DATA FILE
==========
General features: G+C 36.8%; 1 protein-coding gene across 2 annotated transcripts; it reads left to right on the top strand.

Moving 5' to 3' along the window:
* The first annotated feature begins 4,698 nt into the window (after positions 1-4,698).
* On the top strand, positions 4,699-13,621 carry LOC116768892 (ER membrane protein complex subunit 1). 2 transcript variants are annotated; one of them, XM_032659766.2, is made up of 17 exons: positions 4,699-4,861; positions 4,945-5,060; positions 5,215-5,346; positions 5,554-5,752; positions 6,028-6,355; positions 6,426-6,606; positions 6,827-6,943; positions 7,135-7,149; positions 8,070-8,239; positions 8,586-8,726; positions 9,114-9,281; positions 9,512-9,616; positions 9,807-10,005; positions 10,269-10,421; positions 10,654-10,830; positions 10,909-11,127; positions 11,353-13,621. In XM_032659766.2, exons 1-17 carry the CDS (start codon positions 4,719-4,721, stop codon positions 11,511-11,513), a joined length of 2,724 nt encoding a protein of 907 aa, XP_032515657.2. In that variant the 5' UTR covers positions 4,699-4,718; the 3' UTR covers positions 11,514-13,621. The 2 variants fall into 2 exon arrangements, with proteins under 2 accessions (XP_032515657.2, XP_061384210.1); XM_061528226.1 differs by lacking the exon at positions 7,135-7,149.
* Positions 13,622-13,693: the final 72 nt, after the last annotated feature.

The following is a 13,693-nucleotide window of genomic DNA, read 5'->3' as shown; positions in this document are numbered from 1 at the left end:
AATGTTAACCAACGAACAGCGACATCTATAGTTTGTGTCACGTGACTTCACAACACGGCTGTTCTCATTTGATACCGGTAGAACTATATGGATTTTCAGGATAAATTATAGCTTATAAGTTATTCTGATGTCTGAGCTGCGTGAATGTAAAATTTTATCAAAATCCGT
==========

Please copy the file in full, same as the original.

General features: G+C 36.8%; 1 protein-coding gene across 2 annotated transcripts; it reads left to right on the top strand.

Moving 5' to 3' along the window:
* The first annotated feature begins 4,698 nt into the window (after positions 1-4,698).
* On the top strand, positions 4,699-13,621 carry LOC116768892 (ER membrane protein complex subunit 1). 2 transcript variants are annotated; one of them, XM_032659766.2, is made up of 17 exons: positions 4,699-4,861; positions 4,945-5,060; positions 5,215-5,346; positions 5,554-5,752; positions 6,028-6,355; positions 6,426-6,606; positions 6,827-6,943; positions 7,135-7,149; positions 8,070-8,239; positions 8,586-8,726; positions 9,114-9,281; positions 9,512-9,616; positions 9,807-10,005; positions 10,269-10,421; positions 10,654-10,830; positions 10,909-11,127; positions 11,353-13,621. In XM_032659766.2, exons 1-17 carry the CDS (start codon positions 4,719-4,721, stop codon positions 11,511-11,513), a joined length of 2,724 nt encoding a protein of 907 aa, XP_032515657.2. In that variant the 5' UTR covers positions 4,699-4,718; the 3' UTR covers positions 11,514-13,621. The 2 variants fall into 2 exon arrangements, with proteins under 2 accessions (XP_032515657.2, XP_061384210.1); XM_061528226.1 differs by lacking the exon at positions 7,135-7,149.
* Positions 13,622-13,693: the final 72 nt, after the last annotated feature.

The following is a 13,693-nucleotide window of genomic DNA, read 5'->3' as shown; positions in this document are numbered from 1 at the left end:
AATGTTAACCAACGAACAGCGACATCTATAGTTTGTGTCACGTGACTTCACAACACGGCTGTTCTCATTTGATACCGGTAGAACTATATGGATTTTCAGGATAAATTATAGCTTATAAGTTATTCTGATGTCTGAGCTGCGTGAATGTAAAATTTTATCAAAATCCGT